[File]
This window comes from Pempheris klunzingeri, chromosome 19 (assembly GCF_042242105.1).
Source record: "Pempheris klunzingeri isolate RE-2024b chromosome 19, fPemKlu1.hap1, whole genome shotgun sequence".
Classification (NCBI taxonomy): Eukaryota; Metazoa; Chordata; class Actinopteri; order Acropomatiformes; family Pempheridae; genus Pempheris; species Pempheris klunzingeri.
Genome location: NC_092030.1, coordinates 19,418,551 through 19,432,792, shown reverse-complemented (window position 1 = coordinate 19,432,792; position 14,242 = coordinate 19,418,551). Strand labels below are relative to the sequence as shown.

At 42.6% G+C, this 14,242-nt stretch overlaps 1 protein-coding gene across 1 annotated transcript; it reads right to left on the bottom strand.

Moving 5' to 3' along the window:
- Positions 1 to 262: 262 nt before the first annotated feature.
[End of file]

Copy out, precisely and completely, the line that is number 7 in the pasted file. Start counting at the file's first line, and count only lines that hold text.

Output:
- Positions 1 to 262: 262 nt before the first annotated feature.